I never did that last year. I kept it inside until it hurt, and refused to tell anyone, including my mom and therapist. But this time, I reached out and asked for help.

I referred to my ability to do that as “a small victory”, but the more I thought about it, the more I realized that it wasn’t small, in the least.

I could have decided to stay in bed crying, feeling sorry for myself, instead of reaching out and asking for help. I could have resorted to self harm, which I had in the past.

But I didn’t.

That’s no small victory. That’s just… a victory. And it shows just how far I’ve come since this time last year.

There’s no such thing as a small victory. Every victory is a sign of strength in its own way. Don’t downplay your successes by calling them small. They’re awesome, and I’m proud of you!

God is too. He doesn’t require we succeed in big huge ways, every small success, He’s so proud of us. He really is. He only asks that we try.

And if you don’t succeed, He’s right there, with a hand outstretched, ready to brush you off and help you try again. Reach out to Him. He wants to love you. Don’t forget: saints are just sinners who got back up.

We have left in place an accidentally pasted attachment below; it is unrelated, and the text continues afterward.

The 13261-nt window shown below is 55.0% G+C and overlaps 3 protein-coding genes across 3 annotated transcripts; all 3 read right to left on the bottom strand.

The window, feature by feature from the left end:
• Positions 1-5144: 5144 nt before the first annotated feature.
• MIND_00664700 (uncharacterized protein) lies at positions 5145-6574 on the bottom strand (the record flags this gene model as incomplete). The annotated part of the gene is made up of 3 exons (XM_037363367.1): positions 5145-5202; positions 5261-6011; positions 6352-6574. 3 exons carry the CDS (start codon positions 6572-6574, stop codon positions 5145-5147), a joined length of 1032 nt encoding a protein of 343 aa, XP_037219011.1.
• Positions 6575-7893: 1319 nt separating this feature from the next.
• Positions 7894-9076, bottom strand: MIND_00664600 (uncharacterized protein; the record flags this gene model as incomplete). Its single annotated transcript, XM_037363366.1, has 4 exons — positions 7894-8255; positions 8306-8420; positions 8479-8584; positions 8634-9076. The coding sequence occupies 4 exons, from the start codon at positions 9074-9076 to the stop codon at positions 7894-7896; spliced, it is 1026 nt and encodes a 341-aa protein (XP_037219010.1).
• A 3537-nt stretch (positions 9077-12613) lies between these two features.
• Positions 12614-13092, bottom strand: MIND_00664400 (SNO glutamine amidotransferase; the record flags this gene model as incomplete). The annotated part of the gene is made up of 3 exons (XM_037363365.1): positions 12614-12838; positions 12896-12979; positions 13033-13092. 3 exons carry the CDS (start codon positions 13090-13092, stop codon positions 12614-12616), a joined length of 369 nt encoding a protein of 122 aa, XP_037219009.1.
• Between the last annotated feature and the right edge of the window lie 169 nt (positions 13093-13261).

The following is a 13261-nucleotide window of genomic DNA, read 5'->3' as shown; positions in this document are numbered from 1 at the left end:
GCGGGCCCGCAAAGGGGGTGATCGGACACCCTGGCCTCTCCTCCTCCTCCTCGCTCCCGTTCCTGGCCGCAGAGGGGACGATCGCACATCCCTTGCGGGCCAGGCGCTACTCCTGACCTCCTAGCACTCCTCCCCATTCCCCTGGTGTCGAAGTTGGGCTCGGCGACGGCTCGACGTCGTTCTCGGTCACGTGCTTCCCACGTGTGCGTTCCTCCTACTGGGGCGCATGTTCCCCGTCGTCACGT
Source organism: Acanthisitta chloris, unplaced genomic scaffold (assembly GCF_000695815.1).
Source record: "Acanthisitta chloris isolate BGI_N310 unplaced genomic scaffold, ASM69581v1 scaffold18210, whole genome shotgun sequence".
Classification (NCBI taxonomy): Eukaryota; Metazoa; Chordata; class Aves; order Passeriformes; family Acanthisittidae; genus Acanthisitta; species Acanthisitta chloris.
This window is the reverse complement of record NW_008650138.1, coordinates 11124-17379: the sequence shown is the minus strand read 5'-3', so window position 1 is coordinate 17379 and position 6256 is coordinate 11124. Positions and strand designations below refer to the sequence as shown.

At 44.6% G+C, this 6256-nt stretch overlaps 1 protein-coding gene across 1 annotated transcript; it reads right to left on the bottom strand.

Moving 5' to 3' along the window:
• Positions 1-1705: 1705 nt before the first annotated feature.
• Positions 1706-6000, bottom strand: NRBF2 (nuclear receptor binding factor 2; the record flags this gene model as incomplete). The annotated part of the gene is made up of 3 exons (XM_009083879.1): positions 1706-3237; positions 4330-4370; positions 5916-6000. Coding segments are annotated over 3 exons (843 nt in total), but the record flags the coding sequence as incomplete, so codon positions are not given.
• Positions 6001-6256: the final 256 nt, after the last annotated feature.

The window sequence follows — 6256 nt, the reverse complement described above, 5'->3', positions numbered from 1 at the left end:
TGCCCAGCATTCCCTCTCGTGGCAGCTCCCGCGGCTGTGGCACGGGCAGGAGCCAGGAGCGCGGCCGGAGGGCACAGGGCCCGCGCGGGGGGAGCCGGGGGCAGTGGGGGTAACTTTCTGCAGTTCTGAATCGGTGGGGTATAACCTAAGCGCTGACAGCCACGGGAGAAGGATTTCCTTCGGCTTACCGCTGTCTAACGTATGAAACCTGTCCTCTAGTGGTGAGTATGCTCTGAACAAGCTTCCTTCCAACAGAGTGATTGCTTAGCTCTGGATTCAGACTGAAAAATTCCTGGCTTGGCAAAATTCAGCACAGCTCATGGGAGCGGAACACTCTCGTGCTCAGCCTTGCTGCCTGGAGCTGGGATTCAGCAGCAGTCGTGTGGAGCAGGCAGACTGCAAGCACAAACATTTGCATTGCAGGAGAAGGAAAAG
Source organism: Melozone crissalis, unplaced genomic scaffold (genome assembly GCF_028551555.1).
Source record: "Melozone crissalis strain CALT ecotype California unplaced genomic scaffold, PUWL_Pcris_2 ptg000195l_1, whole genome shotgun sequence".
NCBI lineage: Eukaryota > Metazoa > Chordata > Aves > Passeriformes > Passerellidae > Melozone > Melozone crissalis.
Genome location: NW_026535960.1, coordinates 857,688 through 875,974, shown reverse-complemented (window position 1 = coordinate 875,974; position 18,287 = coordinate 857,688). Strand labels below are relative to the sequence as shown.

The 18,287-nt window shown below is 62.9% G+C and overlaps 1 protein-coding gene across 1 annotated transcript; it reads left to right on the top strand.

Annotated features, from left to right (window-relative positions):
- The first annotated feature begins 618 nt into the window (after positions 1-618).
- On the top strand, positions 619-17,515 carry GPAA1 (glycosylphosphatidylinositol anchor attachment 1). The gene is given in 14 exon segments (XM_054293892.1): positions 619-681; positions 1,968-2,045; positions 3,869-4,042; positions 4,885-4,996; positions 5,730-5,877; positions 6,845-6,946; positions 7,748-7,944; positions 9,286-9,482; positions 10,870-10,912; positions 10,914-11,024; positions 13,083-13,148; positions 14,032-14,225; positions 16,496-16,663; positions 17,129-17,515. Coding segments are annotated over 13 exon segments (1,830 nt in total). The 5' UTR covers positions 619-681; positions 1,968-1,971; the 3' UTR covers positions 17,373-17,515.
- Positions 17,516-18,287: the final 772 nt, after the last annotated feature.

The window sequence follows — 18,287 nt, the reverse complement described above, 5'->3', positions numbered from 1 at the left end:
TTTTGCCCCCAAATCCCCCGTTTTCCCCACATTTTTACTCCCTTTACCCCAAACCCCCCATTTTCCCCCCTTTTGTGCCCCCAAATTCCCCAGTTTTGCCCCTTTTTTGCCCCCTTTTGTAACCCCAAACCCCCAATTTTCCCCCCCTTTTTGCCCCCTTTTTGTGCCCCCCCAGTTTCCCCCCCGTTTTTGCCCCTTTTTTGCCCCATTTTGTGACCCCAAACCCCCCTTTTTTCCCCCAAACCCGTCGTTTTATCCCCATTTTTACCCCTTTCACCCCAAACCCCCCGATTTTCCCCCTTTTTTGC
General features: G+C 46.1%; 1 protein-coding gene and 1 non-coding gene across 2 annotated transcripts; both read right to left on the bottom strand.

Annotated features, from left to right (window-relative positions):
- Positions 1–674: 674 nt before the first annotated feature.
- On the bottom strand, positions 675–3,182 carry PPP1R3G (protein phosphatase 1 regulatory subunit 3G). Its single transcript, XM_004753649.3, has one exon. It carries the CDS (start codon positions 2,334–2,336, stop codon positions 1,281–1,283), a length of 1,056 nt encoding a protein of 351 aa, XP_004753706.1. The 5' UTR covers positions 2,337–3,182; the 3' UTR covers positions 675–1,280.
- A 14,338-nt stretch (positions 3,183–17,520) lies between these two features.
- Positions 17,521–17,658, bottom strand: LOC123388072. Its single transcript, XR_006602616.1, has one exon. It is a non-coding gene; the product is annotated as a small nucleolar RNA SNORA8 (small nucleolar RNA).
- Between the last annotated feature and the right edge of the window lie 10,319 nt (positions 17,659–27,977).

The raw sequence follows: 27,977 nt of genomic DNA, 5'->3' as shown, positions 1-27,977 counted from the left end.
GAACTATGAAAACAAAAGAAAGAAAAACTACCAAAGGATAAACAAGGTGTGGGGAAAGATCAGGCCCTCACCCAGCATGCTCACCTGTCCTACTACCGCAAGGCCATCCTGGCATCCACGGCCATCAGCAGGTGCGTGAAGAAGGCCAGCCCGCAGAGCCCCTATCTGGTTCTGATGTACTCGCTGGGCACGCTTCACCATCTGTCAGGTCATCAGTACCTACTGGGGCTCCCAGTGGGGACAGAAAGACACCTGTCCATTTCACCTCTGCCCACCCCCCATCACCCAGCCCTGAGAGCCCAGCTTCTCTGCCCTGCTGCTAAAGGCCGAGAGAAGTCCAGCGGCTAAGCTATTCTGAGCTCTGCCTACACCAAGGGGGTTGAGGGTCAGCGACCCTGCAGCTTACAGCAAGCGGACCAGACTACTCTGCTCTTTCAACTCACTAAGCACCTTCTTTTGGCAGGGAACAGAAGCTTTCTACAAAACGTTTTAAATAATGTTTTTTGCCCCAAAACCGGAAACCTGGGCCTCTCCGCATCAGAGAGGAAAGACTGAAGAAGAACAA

I’ll be praying for you, warrior. Please pray for me!

8 ways to help your friend with depression

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So… you have a friend with depression. As someone with depression, I know it’s hard to deal with, and sometimes you don’t know what to do. Here’s a list of things that my friends have done for me that have helped.

*DISCLAIMER* I am not a psychiatrist, psychologist, therapist or even psychology major. I’m simply a girl who’s speaking from experience, not expertise. Just because something helped me doesn’t mean it will help you/your friend.

  1. Be careful with your wording. This might seem silly, but one little word that seems fishy could through someone off kilter.